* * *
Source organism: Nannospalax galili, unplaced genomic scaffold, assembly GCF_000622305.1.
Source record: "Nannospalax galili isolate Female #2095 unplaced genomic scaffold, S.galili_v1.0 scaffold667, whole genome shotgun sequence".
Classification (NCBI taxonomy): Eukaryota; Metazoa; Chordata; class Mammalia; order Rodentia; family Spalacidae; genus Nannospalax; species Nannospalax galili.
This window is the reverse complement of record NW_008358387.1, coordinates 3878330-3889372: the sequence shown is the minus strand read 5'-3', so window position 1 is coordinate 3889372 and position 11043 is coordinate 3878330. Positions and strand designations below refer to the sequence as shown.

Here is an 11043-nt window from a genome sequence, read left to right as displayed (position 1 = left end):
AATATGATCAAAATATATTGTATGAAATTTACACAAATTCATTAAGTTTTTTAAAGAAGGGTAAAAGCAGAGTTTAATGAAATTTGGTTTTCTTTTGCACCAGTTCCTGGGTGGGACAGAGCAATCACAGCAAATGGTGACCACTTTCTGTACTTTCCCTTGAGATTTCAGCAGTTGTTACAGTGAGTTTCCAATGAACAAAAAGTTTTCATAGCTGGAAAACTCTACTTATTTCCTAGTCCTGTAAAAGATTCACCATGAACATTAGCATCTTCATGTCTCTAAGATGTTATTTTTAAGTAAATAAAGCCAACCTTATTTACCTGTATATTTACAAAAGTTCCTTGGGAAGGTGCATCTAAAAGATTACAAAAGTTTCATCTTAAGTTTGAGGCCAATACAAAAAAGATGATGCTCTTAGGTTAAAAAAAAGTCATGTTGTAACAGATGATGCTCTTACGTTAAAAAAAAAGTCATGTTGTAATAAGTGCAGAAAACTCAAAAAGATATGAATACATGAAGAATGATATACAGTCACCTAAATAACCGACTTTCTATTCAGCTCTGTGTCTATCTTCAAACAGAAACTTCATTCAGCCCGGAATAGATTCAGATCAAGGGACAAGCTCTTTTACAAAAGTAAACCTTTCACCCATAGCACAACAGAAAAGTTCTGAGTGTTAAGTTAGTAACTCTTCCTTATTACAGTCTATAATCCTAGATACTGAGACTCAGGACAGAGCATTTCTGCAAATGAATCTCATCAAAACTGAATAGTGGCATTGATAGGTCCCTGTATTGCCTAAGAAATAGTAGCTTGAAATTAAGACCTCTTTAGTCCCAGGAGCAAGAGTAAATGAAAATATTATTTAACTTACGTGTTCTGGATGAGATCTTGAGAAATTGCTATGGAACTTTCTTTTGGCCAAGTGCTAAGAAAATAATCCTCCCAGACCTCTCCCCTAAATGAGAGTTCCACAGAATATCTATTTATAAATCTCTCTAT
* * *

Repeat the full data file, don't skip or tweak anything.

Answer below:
Source organism: Nannospalax galili, unplaced genomic scaffold, assembly GCF_000622305.1.
Source record: "Nannospalax galili isolate Female #2095 unplaced genomic scaffold, S.galili_v1.0 scaffold667, whole genome shotgun sequence".
Classification (NCBI taxonomy): Eukaryota; Metazoa; Chordata; class Mammalia; order Rodentia; family Spalacidae; genus Nannospalax; species Nannospalax galili.
This window is the reverse complement of record NW_008358387.1, coordinates 3878330-3889372: the sequence shown is the minus strand read 5'-3', so window position 1 is coordinate 3889372 and position 11043 is coordinate 3878330. Positions and strand designations below refer to the sequence as shown.

Here is an 11043-nt window from a genome sequence, read left to right as displayed (position 1 = left end):
AATATGATCAAAATATATTGTATGAAATTTACACAAATTCATTAAGTTTTTTAAAGAAGGGTAAAAGCAGAGTTTAATGAAATTTGGTTTTCTTTTGCACCAGTTCCTGGGTGGGACAGAGCAATCACAGCAAATGGTGACCACTTTCTGTACTTTCCCTTGAGATTTCAGCAGTTGTTACAGTGAGTTTCCAATGAACAAAAAGTTTTCATAGCTGGAAAACTCTACTTATTTCCTAGTCCTGTAAAAGATTCACCATGAACATTAGCATCTTCATGTCTCTAAGATGTTATTTTTAAGTAAATAAAGCCAACCTTATTTACCTGTATATTTACAAAAGTTCCTTGGGAAGGTGCATCTAAAAGATTACAAAAGTTTCATCTTAAGTTTGAGGCCAATACAAAAAAGATGATGCTCTTAGGTTAAAAAAAAGTCATGTTGTAACAGATGATGCTCTTACGTTAAAAAAAAAGTCATGTTGTAATAAGTGCAGAAAACTCAAAAAGATATGAATACATGAAGAATGATATACAGTCACCTAAATAACCGACTTTCTATTCAGCTCTGTGTCTATCTTCAAACAGAAACTTCATTCAGCCCGGAATAGATTCAGATCAAGGGACAAGCTCTTTTACAAAAGTAAACCTTTCACCCATAGCACAACAGAAAAGTTCTGAGTGTTAAGTTAGTAACTCTTCCTTATTACAGTCTATAATCCTAGATACTGAGACTCAGGACAGAGCATTTCTGCAAATGAATCTCATCAAAACTGAATAGTGGCATTGATAGGTCCCTGTATTGCCTAAGAAATAGTAGCTTGAAATTAAGACCTCTTTAGTCCCAGGAGCAAGAGTAAATGAAAATATTATTTAACTTACGTGTTCTGGATGAGATCTTGAGAAATTGCTATGGAACTTTCTTTTGGCCAAGTGCTAAGAAAATAATCCTCCCAGACCTCTCCCCTAAATGAGAGTTCCACAGAATATCTATTTATAAATCTCTCTAT